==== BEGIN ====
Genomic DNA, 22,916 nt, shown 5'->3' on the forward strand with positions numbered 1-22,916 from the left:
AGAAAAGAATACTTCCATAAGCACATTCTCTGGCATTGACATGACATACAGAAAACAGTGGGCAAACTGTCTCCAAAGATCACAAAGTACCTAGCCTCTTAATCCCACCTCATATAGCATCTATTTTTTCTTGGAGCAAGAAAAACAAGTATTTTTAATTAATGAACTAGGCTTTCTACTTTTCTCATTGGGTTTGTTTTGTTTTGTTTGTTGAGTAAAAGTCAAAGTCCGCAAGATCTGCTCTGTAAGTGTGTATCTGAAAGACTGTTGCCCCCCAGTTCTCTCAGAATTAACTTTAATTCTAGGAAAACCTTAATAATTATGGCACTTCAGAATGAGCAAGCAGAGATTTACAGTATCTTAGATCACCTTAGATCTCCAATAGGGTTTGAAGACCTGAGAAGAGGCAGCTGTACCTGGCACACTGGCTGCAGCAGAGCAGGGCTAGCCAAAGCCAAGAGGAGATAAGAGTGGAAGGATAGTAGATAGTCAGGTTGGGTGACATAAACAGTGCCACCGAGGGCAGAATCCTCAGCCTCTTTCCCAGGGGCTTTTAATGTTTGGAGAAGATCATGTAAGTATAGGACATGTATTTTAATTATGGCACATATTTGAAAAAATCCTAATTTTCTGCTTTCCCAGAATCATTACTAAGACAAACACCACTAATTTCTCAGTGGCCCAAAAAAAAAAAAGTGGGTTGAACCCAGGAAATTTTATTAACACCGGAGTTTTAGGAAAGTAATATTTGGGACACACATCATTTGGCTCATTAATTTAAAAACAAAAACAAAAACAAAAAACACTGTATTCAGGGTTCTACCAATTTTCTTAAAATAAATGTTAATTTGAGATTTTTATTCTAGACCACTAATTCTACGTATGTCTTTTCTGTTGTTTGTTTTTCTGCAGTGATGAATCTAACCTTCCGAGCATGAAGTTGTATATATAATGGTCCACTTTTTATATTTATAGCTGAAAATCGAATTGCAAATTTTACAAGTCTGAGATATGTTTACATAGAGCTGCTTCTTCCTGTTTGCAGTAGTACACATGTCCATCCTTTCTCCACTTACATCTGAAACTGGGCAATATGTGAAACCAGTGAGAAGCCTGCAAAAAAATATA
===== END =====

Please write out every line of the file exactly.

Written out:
Genomic DNA, 22,916 nt, shown 5'->3' on the forward strand with positions numbered 1-22,916 from the left:
AGAAAAGAATACTTCCATAAGCACATTCTCTGGCATTGACATGACATACAGAAAACAGTGGGCAAACTGTCTCCAAAGATCACAAAGTACCTAGCCTCTTAATCCCACCTCATATAGCATCTATTTTTTCTTGGAGCAAGAAAAACAAGTATTTTTAATTAATGAACTAGGCTTTCTACTTTTCTCATTGGGTTTGTTTTGTTTTGTTTGTTGAGTAAAAGTCAAAGTCCGCAAGATCTGCTCTGTAAGTGTGTATCTGAAAGACTGTTGCCCCCCAGTTCTCTCAGAATTAACTTTAATTCTAGGAAAACCTTAATAATTATGGCACTTCAGAATGAGCAAGCAGAGATTTACAGTATCTTAGATCACCTTAGATCTCCAATAGGGTTTGAAGACCTGAGAAGAGGCAGCTGTACCTGGCACACTGGCTGCAGCAGAGCAGGGCTAGCCAAAGCCAAGAGGAGATAAGAGTGGAAGGATAGTAGATAGTCAGGTTGGGTGACATAAACAGTGCCACCGAGGGCAGAATCCTCAGCCTCTTTCCCAGGGGCTTTTAATGTTTGGAGAAGATCATGTAAGTATAGGACATGTATTTTAATTATGGCACATATTTGAAAAAATCCTAATTTTCTGCTTTCCCAGAATCATTACTAAGACAAACACCACTAATTTCTCAGTGGCCCAAAAAAAAAAAAGTGGGTTGAACCCAGGAAATTTTATTAACACCGGAGTTTTAGGAAAGTAATATTTGGGACACACATCATTTGGCTCATTAATTTAAAAACAAAAACAAAAACAAAAAACACTGTATTCAGGGTTCTACCAATTTTCTTAAAATAAATGTTAATTTGAGATTTTTATTCTAGACCACTAATTCTACGTATGTCTTTTCTGTTGTTTGTTTTTCTGCAGTGATGAATCTAACCTTCCGAGCATGAAGTTGTATATATAATGGTCCACTTTTTATATTTATAGCTGAAAATCGAATTGCAAATTTTACAAGTCTGAGATATGTTTACATAGAGCTGCTTCTTCCTGTTTGCAGTAGTACACATGTCCATCCTTTCTCCACTTACATCTGAAACTGGGCAATATGTGAAACCAGTGAGAAGCCTGCAAAAAAATATA